Commentary

This is all commentaries on WVPE including Friday's Michiana Chronicles Feature and occasional one-time contributors.

Andrew Kreider

It was twenty-five years ago.  Pastor Duane Beck of Belmont Mennonite Church had just done a funeral for a young man in the neighborhood who had died from a gunshot wound.  At the service, Pastor Duane told the young man’s friends: If you would like to do something to bring meaning and change from this death, then I’ll help you organize yourselves.  Out of that offer, a local movement began – it was entirely youth led, and it called itself Drop Your Guns.  Over the next number of months, DYG organized themselves into a hopeful force in Elkhart.  They spoke to local businesses, to churches,

Heather Curlee-Novak

What in the world is going on in the world?

Michiana Chronicles: Listening

Jun 11, 2020
(AP Photo/Charlie Riedel)

It’s 2 am and I wake from the depths of my dreams. I am startled awake and I listen. Is there someone else awake? Did I hear something outside? I sit. I listen. The silence slowly fills with subtle anxieties of my day. Did a bill get paid, are my kids doing well, did I remember to turn off the basement lights? After the mundane anxieties are exhausted, I think about my life. Twenty years ago I should have sold my belongings and traveled the country selling scarves. I should have taken the time to read Moby Dick. I should have learned my geography, studied my history.

Michiana Chronicles: My Online Social Hour

Jun 4, 2020
Olivier Douliery / AFP via Getty Images

In this strange new world, it can be challenging to maintain a social life. Some people want to be relieved of social pressures, but many of us feel isolated. Along come the French with a solution: the virtual apéro, the coronavirus-internet version of the traditional late-afternoon social drink at a café. After reading about this trend, I emailed a Parisian friend to ask her about it. "Yes," she said. "My friends and I do this. We have a drink. We talk. Sometimes we have dance parties.

Jeanette Saddler-Taylor

“Once you’ve bought a novel in your pajamas, there’s no turning back.” So says a character in the novel “The Overstory,” as he drives a forklift in a fulfillment center. Well, in this time of social distancing, that ship sailed weeks ago. Sadly, sitting on the couch, in front of the television, sometimes, well often, in my pajamas, things have been ordered that amaze me.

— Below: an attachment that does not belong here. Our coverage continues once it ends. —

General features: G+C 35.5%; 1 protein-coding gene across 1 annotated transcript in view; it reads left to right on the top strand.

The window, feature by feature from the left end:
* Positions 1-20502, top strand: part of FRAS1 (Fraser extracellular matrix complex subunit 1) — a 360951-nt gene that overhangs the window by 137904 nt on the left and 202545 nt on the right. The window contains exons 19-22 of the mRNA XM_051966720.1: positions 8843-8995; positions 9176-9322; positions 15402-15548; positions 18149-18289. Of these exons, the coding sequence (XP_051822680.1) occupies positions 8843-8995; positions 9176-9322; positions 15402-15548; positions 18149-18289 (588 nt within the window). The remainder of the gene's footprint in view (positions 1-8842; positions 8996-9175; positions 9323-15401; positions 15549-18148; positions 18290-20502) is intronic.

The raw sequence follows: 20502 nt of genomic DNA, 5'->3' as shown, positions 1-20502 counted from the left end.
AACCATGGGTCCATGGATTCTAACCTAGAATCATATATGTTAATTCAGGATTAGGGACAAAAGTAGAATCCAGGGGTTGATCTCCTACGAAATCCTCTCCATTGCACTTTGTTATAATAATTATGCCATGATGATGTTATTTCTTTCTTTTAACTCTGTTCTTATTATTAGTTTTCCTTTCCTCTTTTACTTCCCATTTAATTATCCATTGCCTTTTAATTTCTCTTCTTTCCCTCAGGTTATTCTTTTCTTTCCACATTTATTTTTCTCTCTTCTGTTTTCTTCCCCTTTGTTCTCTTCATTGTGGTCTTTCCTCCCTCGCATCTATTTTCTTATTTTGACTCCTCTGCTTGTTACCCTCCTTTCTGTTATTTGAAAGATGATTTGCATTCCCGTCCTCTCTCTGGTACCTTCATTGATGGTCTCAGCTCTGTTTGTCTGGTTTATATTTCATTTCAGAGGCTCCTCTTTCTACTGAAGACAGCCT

Monday, June 8, 2020 at 9 PM

Popular public radio hosts, past and present, read short eulogies to just some of the tens of thousands lost to the coronavirus pandemic in the United States in the months of March, April and May, 2020.Produced by public radio veteran producer Paul Ingles and featuring the voices of Susan Stamberg, Noah Adams, Liane Hansen, Maria Martin, Al Letson, Neal Conan, Glynn Washington and others.

Michiana Chronicles: COVID-19 Stress Dream

May 21, 2020
Ken Smith

These days, the dogs that pass by out there on the sidewalk look trim and happy. They’re getting a lot of exercise with their work-from-home humans. They sniff out little mysteries and tag bushes and never glance up to ask their masters, “Why are you home so much? Why so many walks?” The dogs are not having bad dreams. Two neighborhood friends who are both biologists walk by wearing sleek, face-fitting masks. I could call from the door to ask how their dreams are going, but I don’t have to. These two know exactly how microorganisms like to boogie.

Ken Smith

Here’s another one from the English Major files: Synecdoche. Think like a Greek so the spelling doesn’t bedevil you. A synecdoche is a figure of speech in which a part of something is used to represent the whole. “Hands” is the classic example, as in “all hands on deck” (in which the presumption is that bodies are still attached).

Sid Shroyer

I miss my retired teacher friends. We meet once a month for breakfast to tell war stories, solve the problems of the world, and revel in our good fortune at having gotten out alive. We met last on March 6, right before the pandemic began to hit home.

Two months later, someone who looks like my wife, but with longer hair, flips channels between The Price is Right and the governor of New York. Andrew Cuomo seems like maybe he’d be a good teacher. Drew Carey, not so much.

I try to stay calm.

Maybe that’s a mistake.        

Michiana Chronicles: Learning To Livestream

Apr 30, 2020
Andrew Kreider

Downtown is deserted.  You could imagine tumbleweeds blowing down Main Street past the theater’s façade.  I pull into the truck dock, where another vehicle is already parked.   It’s Derek.  We’ve worked together a couple times before, and we exchange a happy long-distance high five through our car windows.   We are about to begin a dance which will continue all night.  Like kids at a middle school social being cautioned to “leave room for Jesus” for the next three hours we will maintain a distance of six feet from each other at all times.  To this end, I enter the building first and turn of